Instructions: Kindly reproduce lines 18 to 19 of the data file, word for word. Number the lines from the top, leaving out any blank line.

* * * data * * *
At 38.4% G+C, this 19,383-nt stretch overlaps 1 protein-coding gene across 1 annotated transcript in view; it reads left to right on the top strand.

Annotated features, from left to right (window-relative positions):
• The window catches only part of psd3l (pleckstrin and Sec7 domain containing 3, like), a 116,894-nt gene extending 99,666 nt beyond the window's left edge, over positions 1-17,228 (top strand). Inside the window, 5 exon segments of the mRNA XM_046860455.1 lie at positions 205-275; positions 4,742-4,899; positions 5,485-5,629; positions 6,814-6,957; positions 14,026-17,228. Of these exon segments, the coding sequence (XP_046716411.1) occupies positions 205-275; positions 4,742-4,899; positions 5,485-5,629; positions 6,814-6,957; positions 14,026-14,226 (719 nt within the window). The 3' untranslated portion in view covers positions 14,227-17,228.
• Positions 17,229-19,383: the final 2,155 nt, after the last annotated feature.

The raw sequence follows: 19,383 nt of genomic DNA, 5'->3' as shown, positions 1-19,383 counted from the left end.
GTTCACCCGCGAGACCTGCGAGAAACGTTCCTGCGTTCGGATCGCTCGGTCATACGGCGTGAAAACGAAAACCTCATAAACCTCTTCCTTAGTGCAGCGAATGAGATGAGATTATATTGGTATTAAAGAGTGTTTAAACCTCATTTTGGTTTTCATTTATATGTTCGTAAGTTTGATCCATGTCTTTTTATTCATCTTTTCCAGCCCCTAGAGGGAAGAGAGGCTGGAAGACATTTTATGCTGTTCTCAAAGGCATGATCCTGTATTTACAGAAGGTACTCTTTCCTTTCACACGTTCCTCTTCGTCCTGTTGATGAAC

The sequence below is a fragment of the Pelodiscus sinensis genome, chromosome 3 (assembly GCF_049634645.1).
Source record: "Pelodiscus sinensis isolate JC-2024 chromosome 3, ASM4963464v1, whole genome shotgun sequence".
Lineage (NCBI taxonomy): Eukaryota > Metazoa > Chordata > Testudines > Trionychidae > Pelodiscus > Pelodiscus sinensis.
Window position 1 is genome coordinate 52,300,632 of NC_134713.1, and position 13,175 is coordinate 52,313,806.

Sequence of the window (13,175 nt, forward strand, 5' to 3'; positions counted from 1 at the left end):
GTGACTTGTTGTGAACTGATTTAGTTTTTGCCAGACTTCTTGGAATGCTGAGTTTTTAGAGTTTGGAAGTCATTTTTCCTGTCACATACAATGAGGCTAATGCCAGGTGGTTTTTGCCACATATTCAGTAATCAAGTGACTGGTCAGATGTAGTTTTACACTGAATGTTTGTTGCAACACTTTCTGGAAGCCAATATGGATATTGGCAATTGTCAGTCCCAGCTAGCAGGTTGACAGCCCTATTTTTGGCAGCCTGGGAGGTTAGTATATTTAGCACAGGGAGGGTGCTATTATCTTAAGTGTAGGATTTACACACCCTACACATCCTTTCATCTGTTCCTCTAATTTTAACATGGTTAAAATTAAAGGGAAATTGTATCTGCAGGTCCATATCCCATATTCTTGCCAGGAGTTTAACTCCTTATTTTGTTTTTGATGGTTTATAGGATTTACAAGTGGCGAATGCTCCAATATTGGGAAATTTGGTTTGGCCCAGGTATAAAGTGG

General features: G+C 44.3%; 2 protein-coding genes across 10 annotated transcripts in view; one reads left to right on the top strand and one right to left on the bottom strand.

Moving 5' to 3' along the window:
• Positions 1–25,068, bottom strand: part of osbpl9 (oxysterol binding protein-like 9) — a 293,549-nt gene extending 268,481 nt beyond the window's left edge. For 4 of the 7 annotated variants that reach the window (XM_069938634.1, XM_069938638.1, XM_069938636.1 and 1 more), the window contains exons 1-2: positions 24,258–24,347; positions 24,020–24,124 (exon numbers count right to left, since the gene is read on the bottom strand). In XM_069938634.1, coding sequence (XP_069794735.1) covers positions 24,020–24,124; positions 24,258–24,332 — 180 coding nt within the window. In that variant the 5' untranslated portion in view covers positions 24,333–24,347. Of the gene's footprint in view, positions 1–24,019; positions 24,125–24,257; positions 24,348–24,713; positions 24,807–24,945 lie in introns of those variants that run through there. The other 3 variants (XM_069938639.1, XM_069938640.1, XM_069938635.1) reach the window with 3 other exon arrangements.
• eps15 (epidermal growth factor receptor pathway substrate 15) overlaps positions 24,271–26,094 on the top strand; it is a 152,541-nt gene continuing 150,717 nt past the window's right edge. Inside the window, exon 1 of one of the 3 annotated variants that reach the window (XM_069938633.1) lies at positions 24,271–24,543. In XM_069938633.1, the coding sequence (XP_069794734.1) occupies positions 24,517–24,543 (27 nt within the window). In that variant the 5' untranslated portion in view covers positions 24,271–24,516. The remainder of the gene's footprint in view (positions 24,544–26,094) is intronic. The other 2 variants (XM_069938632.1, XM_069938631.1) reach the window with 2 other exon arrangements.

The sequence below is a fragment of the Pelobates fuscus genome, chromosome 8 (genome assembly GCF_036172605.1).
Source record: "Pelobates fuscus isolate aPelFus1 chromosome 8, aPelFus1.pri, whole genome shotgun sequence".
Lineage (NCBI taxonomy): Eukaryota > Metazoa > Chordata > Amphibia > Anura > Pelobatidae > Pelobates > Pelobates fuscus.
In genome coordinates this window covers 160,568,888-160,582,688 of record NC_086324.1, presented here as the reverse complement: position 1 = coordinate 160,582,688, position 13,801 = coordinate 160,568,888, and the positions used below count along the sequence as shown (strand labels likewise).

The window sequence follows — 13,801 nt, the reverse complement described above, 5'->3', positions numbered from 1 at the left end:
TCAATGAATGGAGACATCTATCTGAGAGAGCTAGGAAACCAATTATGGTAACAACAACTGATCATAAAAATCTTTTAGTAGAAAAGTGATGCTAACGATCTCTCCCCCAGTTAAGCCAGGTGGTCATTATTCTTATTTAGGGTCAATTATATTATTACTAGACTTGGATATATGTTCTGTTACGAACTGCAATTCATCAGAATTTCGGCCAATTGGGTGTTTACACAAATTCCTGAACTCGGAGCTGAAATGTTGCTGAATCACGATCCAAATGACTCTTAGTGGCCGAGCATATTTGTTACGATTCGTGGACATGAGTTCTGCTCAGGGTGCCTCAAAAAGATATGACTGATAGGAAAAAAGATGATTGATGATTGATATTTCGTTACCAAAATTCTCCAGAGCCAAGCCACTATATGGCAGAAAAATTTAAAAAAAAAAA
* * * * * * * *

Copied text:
Source record: "Pelobates fuscus isolate aPelFus1 chromosome 8, aPelFus1.pri, whole genome shotgun sequence".
Lineage (NCBI taxonomy): Eukaryota > Metazoa > Chordata > Amphibia > Anura > Pelobatidae > Pelobates > Pelobates fuscus.